The Pentagon's quest for nonlethal arms is amazing. But is it smart?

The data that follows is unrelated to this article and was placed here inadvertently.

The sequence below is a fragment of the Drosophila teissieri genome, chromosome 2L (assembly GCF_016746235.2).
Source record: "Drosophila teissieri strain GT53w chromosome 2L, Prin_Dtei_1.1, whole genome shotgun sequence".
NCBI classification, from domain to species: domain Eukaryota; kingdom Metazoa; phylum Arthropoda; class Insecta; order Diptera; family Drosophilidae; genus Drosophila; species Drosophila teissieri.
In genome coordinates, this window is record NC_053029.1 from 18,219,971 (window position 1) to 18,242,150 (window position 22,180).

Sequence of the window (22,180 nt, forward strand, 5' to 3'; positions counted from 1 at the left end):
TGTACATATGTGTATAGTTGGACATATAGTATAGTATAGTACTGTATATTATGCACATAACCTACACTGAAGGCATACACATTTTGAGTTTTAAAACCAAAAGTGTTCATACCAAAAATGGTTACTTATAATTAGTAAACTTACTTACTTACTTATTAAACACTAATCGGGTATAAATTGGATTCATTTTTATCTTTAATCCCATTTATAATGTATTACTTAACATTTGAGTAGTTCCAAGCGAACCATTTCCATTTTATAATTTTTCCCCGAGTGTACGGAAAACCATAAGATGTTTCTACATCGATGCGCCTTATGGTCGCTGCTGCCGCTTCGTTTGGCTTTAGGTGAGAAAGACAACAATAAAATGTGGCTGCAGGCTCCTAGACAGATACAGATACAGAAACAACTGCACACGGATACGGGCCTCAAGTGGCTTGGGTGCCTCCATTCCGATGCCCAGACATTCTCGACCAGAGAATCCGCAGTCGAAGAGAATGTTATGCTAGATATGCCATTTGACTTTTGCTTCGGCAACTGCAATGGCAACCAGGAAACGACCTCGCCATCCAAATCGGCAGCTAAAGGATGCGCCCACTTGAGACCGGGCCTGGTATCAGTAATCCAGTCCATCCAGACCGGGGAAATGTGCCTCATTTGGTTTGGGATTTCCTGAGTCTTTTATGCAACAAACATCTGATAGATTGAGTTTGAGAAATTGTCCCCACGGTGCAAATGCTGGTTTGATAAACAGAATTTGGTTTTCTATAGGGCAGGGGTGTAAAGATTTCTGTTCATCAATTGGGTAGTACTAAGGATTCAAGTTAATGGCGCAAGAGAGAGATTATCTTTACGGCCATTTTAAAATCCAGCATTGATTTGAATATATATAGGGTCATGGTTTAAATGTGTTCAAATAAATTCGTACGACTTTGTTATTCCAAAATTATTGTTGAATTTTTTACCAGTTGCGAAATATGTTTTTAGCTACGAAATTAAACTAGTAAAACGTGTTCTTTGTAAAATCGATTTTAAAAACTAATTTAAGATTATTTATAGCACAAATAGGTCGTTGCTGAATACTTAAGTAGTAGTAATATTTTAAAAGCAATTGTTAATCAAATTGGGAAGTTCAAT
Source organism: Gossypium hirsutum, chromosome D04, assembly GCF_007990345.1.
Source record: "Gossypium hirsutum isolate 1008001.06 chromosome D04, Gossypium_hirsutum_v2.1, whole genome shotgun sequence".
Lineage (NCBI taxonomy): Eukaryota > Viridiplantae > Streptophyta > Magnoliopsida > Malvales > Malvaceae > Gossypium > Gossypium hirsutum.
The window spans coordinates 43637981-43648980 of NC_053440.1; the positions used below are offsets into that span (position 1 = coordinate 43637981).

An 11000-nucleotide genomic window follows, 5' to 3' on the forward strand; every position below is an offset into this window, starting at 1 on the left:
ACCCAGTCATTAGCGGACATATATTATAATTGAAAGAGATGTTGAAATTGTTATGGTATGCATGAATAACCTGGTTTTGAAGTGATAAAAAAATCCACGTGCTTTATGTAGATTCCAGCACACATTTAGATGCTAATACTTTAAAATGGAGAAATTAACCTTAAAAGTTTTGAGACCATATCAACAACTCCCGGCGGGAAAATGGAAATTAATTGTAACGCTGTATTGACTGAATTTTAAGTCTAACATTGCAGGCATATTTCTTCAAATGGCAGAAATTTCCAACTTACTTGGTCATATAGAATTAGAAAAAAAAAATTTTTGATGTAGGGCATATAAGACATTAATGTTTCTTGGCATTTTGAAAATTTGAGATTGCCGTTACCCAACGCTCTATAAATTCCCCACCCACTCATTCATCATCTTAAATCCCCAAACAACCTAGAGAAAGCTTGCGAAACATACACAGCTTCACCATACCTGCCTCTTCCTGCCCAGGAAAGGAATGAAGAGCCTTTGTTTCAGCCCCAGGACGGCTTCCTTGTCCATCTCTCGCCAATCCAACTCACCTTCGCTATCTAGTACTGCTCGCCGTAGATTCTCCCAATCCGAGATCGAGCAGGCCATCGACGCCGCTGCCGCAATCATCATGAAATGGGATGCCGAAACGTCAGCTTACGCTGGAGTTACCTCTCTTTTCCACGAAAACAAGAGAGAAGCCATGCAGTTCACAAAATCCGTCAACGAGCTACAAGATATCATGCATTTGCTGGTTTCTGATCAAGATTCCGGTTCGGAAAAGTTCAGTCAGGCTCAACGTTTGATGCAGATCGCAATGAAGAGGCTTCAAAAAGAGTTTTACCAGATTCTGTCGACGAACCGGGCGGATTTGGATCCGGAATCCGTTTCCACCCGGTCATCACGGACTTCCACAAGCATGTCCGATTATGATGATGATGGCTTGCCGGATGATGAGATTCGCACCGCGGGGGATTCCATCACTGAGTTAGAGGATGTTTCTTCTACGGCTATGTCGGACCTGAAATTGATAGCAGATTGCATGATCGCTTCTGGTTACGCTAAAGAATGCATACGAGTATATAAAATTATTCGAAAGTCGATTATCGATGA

Electromagnetic heat The Soviets were known to have potent blinding lasers. They were also feared to have developed acoustic and radio-wave weapons. The 1987 issue of Soviet Military Power, a cold war Pentagon publication, warned that the Soviets might be close to "a prototype short-range tactical RF [radio frequency] weapon." The Washington Post reported that year that the Soviets had used such weapons to kill goats at 1 kilometer's range. The Pentagon, it turns out, has been pursuing similar devices since the 1960s. Typical of some of the more exotic proposals are those from Clay Easterly. Last December, Easterly--who works at the Health Sciences Research Division of Oak Ridge National Laboratory--briefed the Marine Corps on work he had conducted for the National Institute of Justice, which does research on crime control. One of the projects he suggested was an electromagnetic gun that would "induce epilepticlike seizures." Another was a "thermal gun [that] would have the operational effect of heating the body to 105 to 107" degrees Fahrenheit. Such effects would bring on discomfort, fevers, or even death. But, unlike the work on blinding lasers and acoustic weapons, progress here has been slow. The biggest problem is power. High-powered microwaves intended to heat someone standing 200 yards away to 105 degrees Fahrenheit may kill someone standing 10 yards away. On the other hand, electromagnetic fields weaken quickly with distance from the source. And beams of such energy are difficult to direct to their target. Mission Research Corp. of Albuquerque, N.M., has used a computer model to study the ability of microwaves to stimulate the body's peripheral nervous system. "If sufficient peripheral nerves fire, then the body shuts down to further stimulus, producing the so-called stun effect," an abstract states. But, it concludes, "the ranges at which this can be done are only a few meters." Nonetheless, government laboratories and private contractors are pursuing numerous similar programs. A 1996 Air Force Scientific Advisory Board report on future weapons, for instance, includes a classified section on a radio frequency or "RF Gunship." Other military documents confirm that radio-frequency antipersonnel weapons programs are underway. And the Air Force's Armstrong Laboratory at Brooks Air Force Base in Texas is heavily engaged in such research. According to budget documents, the lab intends to spend more than $110 million over the next six years "to exploit less-than-lethal biological effects of electromagnetic radiation for Air Force security, peacekeeping, and war-fighting operations." Low-frequency sleep From 1980 to 1983, a man named Eldon Byrd ran the Marine Corps Nonlethal Electromagnetic Weapons project. He conducted most of his research at the Armed Forces Radiobiology Research Institute in Bethesda, Md. "We were looking at electrical activity in the brain and how to influence it," he says. Byrd, a specialist in medical engineering and bioeffects, funded small research projects, including a paper on vortex weapons by Obolensky. He conducted experiments on animals--and even on himself--to see if brain waves would move into sync with waves impinging on them from the outside. (He found that they would, but the effect was short lived.) By using very low frequency electromagnetic radiation--the waves way below radio frequencies on the electromagnetic spectrum--he found he could induce the brain to release behavior-regulating chemicals. "We could put animals into a stupor," he says, by hitting them with these frequencies. "We got chick brains--in vitro--to dump 80 percent of the natural opioids in their brains," Byrd says. He even ran a small project that used magnetic fields to cause certain brain cells in rats to release histamine. In humans, this would cause instant flulike symptoms and produce nausea. "These fields were extremely weak. They were undetectable," says Byrd. "The effects were nonlethal and reversible. You could disable a person temporarily," Byrd hypothesizes. "It [would have been] like a stun gun." Byrd never tested any of his hardware in the field, and his program, scheduled for four years, apparently was closed down after two, he says. "The work was really outstanding," he grumbles. "We would have had a weapon in one year." Byrd says he was told his work would be unclassified, "unless it works." Because it worked, he suspects that the program "went black." Other scientists tell similar tales of research on electromagnetic radiation turning top secret once successful results were achieved. There are clues that such work is continuing. In 1995, the annual meeting of four-star U.S. Air Force generals--called CORONA--reviewed more than 1,000 potential projects. One was called "Put the Enemy to Sleep/Keep the Enemy From Sleeping." It called for exploring "acoustics," "microwaves," and "brain-wave manipulation" to alter sleep patterns. It was one of only three projects approved for initial investigation.